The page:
with Biographical Sketches.
History By: Elmer Wallace Holmes
Historic Record Company.
Los Angeles, Califirnia 1912

The Ancestry Store

THE TOWN OF BEAUMONT

The town of Beaumont is located at the summit of the San Gorgonio Pass at a point where the valley widens considerably so that the distance is five to six miles between the foothills of the San Bernardino range on the north and the San Jacinto mountains to the south. The elevation of the town is estimated at 2,600 feet, Beaumont being the highest point on the Southern Pacific line between Los Angeles and Yuma. A most magnificent view of the mountains is afforded the residents of the place.

It has been seen that the very earliest known settlements of Spanish and later of whites in the pass were located in the northern part of what is now Beaumont, although there was no town at all at that place until about 1884, and then it was known as San Gorgonio. Its present name was received about 1887, when a company of capitalists purchased the lands in the townsite. Notwithstanding the fact that there was no town, a railroad depot and telegraph office were established there in 1875, and for many years this marked the summit of the pass.

In June of 1884 George C. Egan built his first store at San Gorgonio, near what is now the center of the town, on California avenue. Previous to that date Egan, who then had a store at Banning, had bought land from the railroad company and he sold his Banning property in order to make the last payment on this land, which comprised the odd sections in and about the present town of Beaumont. Egan also procured the other lands there, so that he owned practically the whole townsite. As soon as he had made his last payment and owned the property clear, he borrowed money on it and built the store, thus starting the town.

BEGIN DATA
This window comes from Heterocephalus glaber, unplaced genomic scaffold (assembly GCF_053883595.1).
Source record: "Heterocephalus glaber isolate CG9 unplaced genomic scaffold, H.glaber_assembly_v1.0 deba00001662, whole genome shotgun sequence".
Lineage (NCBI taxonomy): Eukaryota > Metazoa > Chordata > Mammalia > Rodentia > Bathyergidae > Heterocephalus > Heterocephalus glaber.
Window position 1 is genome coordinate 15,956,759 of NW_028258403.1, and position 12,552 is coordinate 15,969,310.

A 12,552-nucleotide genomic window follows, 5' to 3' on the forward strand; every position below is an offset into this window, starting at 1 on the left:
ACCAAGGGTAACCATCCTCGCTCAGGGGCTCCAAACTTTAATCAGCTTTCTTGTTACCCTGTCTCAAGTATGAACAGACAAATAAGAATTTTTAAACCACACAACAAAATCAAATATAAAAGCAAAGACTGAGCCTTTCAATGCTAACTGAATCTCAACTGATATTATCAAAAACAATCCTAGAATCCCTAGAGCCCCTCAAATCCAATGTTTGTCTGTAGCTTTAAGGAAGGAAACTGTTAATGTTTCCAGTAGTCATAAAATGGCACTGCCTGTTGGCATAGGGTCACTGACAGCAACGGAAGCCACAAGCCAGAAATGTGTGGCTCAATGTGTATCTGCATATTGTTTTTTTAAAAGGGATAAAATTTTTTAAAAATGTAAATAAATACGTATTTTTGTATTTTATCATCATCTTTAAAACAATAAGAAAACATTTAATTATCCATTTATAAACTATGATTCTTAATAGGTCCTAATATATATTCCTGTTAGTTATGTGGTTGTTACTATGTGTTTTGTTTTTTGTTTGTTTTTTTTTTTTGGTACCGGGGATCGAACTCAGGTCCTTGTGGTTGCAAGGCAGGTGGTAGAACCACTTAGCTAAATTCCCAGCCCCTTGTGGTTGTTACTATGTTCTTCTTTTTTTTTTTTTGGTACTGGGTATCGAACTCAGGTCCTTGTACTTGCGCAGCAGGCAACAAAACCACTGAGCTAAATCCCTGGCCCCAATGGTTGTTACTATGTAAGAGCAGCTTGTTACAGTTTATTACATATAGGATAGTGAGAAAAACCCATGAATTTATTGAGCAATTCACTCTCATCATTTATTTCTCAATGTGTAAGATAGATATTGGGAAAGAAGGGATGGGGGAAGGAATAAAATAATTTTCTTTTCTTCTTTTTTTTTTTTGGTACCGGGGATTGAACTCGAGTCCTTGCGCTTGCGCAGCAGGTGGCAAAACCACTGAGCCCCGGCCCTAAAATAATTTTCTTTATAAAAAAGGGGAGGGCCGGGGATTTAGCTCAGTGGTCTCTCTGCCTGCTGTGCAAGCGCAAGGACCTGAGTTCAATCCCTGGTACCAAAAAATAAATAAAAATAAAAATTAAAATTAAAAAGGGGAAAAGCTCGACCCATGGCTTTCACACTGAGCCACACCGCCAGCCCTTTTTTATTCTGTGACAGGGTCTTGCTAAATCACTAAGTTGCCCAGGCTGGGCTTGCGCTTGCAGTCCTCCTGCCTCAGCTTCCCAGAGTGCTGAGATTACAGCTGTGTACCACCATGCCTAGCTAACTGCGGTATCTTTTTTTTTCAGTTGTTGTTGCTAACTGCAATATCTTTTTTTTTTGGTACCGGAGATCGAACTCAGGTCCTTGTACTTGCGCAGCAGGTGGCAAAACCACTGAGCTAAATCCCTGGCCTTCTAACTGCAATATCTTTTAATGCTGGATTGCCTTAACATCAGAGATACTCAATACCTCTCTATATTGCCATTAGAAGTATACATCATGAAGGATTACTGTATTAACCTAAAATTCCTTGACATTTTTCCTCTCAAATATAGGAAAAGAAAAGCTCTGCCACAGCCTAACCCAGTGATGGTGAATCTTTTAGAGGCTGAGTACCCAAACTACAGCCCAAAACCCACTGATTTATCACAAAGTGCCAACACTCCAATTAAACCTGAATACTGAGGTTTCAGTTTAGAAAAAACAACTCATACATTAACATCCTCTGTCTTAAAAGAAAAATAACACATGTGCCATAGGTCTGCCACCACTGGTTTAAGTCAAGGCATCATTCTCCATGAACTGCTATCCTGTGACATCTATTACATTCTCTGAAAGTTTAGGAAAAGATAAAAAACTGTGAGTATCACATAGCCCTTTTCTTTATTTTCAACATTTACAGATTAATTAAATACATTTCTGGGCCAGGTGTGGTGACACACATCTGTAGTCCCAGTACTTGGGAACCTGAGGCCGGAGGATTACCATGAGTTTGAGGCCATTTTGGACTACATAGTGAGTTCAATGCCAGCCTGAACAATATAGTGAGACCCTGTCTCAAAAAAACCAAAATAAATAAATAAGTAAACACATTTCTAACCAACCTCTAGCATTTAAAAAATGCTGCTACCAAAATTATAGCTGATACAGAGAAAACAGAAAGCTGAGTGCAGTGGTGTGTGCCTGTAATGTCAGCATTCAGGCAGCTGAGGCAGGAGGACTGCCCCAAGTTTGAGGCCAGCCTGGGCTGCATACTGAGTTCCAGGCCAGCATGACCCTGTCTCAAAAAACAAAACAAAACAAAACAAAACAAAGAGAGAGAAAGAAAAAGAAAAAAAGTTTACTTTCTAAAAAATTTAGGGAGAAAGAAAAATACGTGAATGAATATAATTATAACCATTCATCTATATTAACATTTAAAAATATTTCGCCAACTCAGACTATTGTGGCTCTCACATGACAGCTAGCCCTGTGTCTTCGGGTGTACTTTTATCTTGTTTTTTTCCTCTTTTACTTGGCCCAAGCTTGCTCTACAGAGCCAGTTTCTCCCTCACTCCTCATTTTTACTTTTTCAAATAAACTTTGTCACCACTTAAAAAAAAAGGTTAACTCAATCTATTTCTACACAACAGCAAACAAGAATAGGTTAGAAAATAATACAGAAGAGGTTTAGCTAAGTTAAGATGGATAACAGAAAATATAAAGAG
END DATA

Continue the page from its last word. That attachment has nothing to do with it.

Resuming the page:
In 1884 also a man named Parrish built a tiny place south of the railroad track near the present location of the roundhouse, and kept a little store there. Egan had a postoffice in his store and was the first postmaster, although a man called "Old Man" Lamb handled the mail that was thrown off the trains for the residents for a short time, unofficially. Both stores, in common with many of the frontier stores of those days, kept liquor, though at that date there was no regular saloon in the town. The railroad station, a small red building, which housed the telegraph office as well, a turn table and water tank, which was then supplied from a well sunk by the railroad company, and a very few other buildings made up the town. The Summit house, the first hotel in Beaumont, which in a remodeled and enlarged … Read More

Walter Zenga On The Home Defeat To Barnsley

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Wolves Head Coach, Walter Zenga’s post-match interview after the 4-0 defeat to Barnsley at Molineux in the Sky Bet Championship (13/09/16).

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home improvement diy

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home improvement diy

Get ideas on home improvement diy at www.moneypit.com

Posted by Money Pit on 2011-08-16 11:15:54

Tagged: , home , improvement , diy … Read More